Starr to offer up views on high court tonight |

Starr to offer up views on high court tonight

Judge Kenneth Starr, perhaps best known for his role as the independent prosecutor who investigated President Bill Clinton’s actions around the Monica Lewinsky affair, will take the stage in Paepcke Auditorium tonight.

Starr, the third speaker in The Aspen Institute’s Summer Lecture Series, will focus his discussion on the U.S. Supreme Court and its role in American life. It’s a subject on which he’s well versed: His book, “First Among Equals: The Supreme Court in American Life,” was recently published.

The book looks at the nation’s high court over the past 30 years, with special attention to some of the more controversial decisions that have day-to-day impact on the lives of Americans – from the Miranda decision in the mid-1960s that defined the rights of the accused to this year’s decision to invalidate a Texas law that outlawed sodomy.

It also discusses the relationship of the court to the other branches of government, and the current court’s role in redefining the relationship between states and the federal government.

“There are plenty of books for lawyers. This was intended to be a book for the American people,” Starr said in an interview yesterday. “The point was to make it accessible to a lay audience.”

He said the chapter of his book commented on the most is the one that offers brief biographies and analyses of the sitting justices.

In tonight’s speech, which begins at 6:30, Starr hopes to demystify the court’s back-room culture and longstanding traditions – from the robing room to the “Oh yea, oh yea,” that kicks off each session.

Starr was solicitor general under the first President Bush and represented the administration before the high court hundreds of times.

Starr will also discuss two recent and controversial decisions: upholding the University of Michigan law school’s admission policy that takes race into consideration and the overturning of the Texas sodomy law. The speech will end with a discussion of the court’s primacy in America’s system of government.

Asked to provide a preview of the opinions he’ll share tonight on the Michigan and Texas cases, Starr said he didn’t want to give the ending away. “We’ll let that wait,” he said.

But he did expand on the question of the court’s primacy. While at one level it often appears that the court is the most powerful branch of government, he pointed out that only the president has the ability to wage war, and only Congress has the power to allocate tax dollars.

“It is the final word in terms of what powers the other branches have and the individual rights that the American people have, so in that limited sense the Supreme Court is the most powerful branch,” he said.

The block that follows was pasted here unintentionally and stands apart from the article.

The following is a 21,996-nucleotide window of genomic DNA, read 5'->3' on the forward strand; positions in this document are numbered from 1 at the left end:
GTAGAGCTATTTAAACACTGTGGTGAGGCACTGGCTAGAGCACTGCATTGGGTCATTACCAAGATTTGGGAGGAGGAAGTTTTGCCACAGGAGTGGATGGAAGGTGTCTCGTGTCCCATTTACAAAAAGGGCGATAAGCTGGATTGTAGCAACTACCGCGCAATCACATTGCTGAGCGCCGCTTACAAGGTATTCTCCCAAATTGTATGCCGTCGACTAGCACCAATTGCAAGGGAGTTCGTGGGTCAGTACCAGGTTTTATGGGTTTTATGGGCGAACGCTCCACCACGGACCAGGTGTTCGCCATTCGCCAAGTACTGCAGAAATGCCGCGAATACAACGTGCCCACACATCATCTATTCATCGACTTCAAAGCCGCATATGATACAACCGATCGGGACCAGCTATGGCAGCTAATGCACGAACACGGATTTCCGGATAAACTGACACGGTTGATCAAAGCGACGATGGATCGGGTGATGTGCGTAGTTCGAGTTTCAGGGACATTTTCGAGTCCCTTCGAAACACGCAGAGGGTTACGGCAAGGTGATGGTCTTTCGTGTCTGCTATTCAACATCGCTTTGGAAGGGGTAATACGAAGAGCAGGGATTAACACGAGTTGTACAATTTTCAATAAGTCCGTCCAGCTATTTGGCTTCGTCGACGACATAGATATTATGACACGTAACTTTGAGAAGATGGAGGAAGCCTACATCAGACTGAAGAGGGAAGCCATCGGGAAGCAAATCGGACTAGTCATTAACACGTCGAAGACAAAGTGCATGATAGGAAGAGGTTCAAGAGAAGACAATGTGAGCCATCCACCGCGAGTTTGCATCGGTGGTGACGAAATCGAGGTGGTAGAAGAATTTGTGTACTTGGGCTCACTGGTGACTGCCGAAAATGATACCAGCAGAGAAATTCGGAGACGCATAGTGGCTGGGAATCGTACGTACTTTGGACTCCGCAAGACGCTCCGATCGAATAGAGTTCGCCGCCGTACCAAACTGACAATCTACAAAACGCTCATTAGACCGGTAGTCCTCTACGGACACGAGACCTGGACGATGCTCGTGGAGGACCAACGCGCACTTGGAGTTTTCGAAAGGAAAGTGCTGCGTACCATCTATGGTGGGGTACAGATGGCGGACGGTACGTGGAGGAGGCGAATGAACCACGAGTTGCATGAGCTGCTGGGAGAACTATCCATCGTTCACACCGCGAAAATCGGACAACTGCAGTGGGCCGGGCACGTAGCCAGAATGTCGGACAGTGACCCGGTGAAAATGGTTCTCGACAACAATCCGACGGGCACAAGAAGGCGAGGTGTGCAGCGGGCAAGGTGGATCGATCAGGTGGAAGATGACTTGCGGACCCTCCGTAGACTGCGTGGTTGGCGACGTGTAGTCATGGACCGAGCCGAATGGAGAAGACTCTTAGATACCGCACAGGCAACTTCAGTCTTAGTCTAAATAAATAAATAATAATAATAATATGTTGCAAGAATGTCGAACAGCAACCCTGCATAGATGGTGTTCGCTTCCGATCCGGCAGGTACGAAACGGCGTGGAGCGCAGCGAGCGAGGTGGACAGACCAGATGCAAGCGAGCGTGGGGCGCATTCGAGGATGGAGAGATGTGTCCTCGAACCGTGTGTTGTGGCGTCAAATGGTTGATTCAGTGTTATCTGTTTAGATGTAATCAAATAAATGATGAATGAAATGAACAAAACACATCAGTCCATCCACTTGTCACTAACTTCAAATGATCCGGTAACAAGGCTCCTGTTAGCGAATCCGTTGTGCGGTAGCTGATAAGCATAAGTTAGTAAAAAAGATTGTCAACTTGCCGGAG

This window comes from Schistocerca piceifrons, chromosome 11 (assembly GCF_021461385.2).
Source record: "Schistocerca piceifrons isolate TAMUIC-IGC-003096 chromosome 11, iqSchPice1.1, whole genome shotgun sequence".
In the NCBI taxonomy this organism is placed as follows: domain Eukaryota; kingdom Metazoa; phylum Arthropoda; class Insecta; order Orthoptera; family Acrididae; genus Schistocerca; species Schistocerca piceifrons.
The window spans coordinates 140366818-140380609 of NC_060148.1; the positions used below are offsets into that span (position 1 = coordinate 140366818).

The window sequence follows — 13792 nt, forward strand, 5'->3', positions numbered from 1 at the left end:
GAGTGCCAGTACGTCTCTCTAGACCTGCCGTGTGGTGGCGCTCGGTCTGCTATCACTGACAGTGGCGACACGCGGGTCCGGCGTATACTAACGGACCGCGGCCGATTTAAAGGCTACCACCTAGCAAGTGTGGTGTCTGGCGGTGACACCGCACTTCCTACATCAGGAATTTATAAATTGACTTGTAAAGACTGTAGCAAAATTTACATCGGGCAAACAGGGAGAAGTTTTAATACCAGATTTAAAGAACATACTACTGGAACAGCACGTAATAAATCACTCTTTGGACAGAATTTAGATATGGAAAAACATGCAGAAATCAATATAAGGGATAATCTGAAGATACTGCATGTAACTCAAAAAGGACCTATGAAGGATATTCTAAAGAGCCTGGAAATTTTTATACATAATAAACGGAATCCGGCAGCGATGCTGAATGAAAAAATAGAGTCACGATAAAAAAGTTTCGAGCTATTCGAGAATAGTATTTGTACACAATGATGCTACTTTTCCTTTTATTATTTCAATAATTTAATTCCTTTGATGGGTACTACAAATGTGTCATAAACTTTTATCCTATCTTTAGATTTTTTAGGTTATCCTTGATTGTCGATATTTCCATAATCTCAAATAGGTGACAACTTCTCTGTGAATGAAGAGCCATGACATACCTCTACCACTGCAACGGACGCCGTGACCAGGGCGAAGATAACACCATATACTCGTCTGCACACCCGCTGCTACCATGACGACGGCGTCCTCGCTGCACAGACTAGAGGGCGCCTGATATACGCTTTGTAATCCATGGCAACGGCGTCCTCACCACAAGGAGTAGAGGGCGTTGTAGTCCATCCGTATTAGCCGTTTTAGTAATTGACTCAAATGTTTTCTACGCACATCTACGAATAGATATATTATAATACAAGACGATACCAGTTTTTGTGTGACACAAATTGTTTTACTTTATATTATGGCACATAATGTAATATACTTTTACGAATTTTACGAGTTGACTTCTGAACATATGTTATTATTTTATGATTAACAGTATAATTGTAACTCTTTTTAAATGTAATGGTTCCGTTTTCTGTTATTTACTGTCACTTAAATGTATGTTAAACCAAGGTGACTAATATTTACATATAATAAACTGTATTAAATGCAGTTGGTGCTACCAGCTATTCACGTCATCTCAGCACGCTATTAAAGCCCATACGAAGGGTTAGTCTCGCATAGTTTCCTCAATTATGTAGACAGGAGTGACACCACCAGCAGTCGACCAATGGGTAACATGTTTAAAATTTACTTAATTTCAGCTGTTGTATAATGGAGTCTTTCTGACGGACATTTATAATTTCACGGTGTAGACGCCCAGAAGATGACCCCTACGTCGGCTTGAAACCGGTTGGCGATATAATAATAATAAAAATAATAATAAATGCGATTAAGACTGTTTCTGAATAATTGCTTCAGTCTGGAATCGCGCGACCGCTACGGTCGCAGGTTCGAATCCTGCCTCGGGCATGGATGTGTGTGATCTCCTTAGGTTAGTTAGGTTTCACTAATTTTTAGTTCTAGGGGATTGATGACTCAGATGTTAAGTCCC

Starr said he has been met at speeches with sharp questioning about his role in the Clinton impeachment. But he said for the most part the interactions have been civil even when it was clear that the people questioning him had opinions that differed sharply from his.

“American people are polite, whatever their opinions may be,” he said. Then he added: “I’m glad I’m out of that business, and I wouldn’t recommend it to anyone.”

Starr is scheduled to argue in front of the Supreme Court in an extraordinary hearing in September on the McCain-Feingold campaign finance law. He will be arguing to overturn the law, which attempts to control the way so-called “soft money,” money that is not tied to a specific candidate, is spent.

“I’m a liberty guy,” he said of his position against such spending limits.

Starr is also representing the mother of the girl who is at the center of the 9th Circuit Court controversy over the pledge of allegiance. The girl’s father filed a lawsuit challenging a law requiring her daughter to utter the pledge in public school. A three-judge panel from the 9th Circuit agreed with his argument and declared it illegal to force public school students to pledge their allegiance.

In June, the full panel of 24 judges rejected, by a 14-10 vote, a request by the Bush administration to reconsider the original ruling.

The girl’s mother, who is separated from the father, disagrees, however, and has hired Starr as her attorney to argue in favor of giving schools the ability to require the pledge as part of the regular school day.

Starr is also representing wine producers in their effort to overturn state laws that limit or bar them from shipping their wine directly to restaurants and other end users, and software manufacturers in their ongoing battle to force Microsoft to open up its operating system software to non-Microsoft products.

In addition to serving as solicitor general from 1989-93, Starr also spent six years in the 1980s as a circuit judge on the District of Columbia Circuit Court. He currently practices law as a partner at Kirkland and Ellis, LLC and teaches law at New York and George Mason universities.

[Allyn Harvey’s e-mail address is]

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